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HomeIssue 2NTCAT can't touch Gunner's $60m handout scheme

NTCAT can’t touch Gunner’s $60m handout scheme


Chief Minister Michael Gunner is running a $60m hand-out scheme which is fully protected from actions by the Northern Territory Civil and Administrative Tribunal (NTCAT) formed recently to combat government corruption and other offences.

This came to light when two applicants under the government’s much touted Home Improvement Scheme (HIS) lodged complaints with NTCAT against the government and the Department of Trade, Business and Innovation for declining the grants.

The applicants are a Top End lawyer and the Alice Springs writer of this report.

Relentless propaganda about HIS had convinced the public that it can benefit from it, and that it has a right to.

However, the order handed down by NTCAT President Richard Pruxner on January 8, dismissing the proceeding, made it clear that the cards are stacked against the public: NTCAT is powerless.

Says Mr Pruxner: “It is well established that NTCAT is a creature of statute and has no inherent jurisdiction. The tribunal has no jurisdiction to deal with a matter unless such jurisdiction is conferred by legislation.

“No Northern Territory Act specifically confers jurisdiction upon NTCAT to review a decision made in the administration of the HIS.”

It is hardly surprising that Mr Gunner will deny NTCAT the right and opportunity to have judicial oversight of a scheme from which he gets a great deal of kudos – albeit using public money.

Furthermore, the department running the program with “overwhelming success,” as claimed by the Chief Minister, reserves the right to –

• vary [its] terms and conditions, the eligibility criteria or any other documented rule or procedure at any time;

• accept or reject any application in its absolute discretion;

• decide in its discretion whether a business, an applicant, a property or works do or do not meet the intent of the eligibility criteria for participation;

• remove a business where the department has reasonably determined that the Business is no longer an eligible business, is in breach of these terms and conditions or is otherwise not complying with the objective intent;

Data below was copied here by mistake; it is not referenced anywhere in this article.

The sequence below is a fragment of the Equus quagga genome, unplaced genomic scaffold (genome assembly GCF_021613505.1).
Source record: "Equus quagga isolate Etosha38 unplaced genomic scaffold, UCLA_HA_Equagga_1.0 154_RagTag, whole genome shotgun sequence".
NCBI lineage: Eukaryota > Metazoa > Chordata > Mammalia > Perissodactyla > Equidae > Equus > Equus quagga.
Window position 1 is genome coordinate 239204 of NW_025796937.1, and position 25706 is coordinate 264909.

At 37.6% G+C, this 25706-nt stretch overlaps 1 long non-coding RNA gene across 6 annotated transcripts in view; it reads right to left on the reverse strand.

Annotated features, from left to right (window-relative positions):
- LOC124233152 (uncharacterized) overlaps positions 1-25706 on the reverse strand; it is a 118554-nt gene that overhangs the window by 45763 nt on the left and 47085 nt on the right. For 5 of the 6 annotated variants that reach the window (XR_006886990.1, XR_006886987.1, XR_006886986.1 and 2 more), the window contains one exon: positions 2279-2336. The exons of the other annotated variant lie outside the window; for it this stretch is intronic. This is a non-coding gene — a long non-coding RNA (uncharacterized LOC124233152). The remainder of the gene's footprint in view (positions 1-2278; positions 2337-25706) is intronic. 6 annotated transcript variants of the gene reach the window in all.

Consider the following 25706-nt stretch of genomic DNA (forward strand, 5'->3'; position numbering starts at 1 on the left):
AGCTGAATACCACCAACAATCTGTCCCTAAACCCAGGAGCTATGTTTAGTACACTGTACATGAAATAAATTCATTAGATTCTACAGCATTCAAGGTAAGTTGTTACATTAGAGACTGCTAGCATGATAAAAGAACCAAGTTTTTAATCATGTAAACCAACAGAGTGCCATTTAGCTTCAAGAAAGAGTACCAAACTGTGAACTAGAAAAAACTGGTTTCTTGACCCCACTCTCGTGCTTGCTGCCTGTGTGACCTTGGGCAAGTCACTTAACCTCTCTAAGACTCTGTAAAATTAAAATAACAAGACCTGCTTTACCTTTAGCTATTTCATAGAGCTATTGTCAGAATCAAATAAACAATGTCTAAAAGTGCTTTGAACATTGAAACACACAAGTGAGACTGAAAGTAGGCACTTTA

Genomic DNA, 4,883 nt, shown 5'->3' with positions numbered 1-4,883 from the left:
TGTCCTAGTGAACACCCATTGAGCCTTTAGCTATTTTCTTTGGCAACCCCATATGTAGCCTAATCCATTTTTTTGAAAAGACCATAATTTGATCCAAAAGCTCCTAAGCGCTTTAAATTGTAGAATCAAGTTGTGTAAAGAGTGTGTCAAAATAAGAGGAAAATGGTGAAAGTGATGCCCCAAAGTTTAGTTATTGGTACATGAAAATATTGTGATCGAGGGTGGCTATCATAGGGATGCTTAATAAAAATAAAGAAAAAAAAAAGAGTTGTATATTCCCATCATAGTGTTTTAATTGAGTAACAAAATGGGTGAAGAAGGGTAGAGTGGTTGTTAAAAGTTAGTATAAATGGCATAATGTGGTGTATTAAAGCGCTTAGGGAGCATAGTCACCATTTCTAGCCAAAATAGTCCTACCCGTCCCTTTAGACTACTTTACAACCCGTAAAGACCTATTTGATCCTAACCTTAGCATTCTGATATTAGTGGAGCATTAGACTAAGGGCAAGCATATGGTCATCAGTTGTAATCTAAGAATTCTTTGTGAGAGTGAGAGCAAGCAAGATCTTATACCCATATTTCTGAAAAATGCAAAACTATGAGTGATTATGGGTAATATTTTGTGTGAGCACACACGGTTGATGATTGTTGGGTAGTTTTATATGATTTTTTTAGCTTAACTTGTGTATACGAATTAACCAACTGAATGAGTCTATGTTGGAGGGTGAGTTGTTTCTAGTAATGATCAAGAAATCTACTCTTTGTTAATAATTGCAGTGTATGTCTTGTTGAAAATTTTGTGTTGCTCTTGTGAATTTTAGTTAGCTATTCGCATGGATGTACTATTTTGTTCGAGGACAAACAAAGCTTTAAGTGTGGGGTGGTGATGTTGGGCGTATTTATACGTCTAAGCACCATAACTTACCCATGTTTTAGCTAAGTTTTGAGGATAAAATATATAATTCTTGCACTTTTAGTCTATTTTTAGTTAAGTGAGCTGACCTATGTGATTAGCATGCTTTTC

• cease the program at any time.

The complaints followed a startling announcement by Mr Gunner on April 16, 2020, ten days after the scheme started, that the scheme would close the following day, not on October 31, 2020 as initially set down.

That means he replaced 194 days – during which people could contemplate, plan, budget and apply under the scheme – with eight hours. And those eight were on a Friday, to boot.

The frenzy involving traders and customers on that day has become legend. Evidence of this was put initially before the department and finally before NTCAT.

Having made phone calls to several air conditioning businesses and ultimately finding one, negotiating a purchase including assessing the requirements of the building, I emailed the department at 3:24pm on 17 April 2020: “I am applying for a grant of $6000 under the Home Improvement Scheme for our family home [the address is given here]. Please find a quotation attached. The quoter is seeking registration. Please provide it. I will be contributing $2250.”

At 4:38pm I received an email from government contractor Smartygrants saying “Submission JRRP-HIS22226 started.”

Finding this somewhat cryptic I repeated my application (text above), emailing it to the department again at 4:48pm, 12 minutes ahead of Mr Gunner’s deadline.  

NTCAT’s take on that: “It appears clear that [my] application was not made in the manner required by the terms and conditions; namely, by completing and submitting the online application form.”

NTCAT mentions the issue about a form a second time, ignoring that all salient information had been transmitted to the department in the two emails, whose receipt it acknowledged.

Mr Pruxner did not acknowledge that Mr Gunner’s choice of deadlines did not allow time for pedantic paperwork (12 minutes left at the end of the day). Of course the original deadline in October would have permitted that.

The author does not know how many people missed out on a grant in similar situations.

Mr Gunner has not responded to an invitation to respond.



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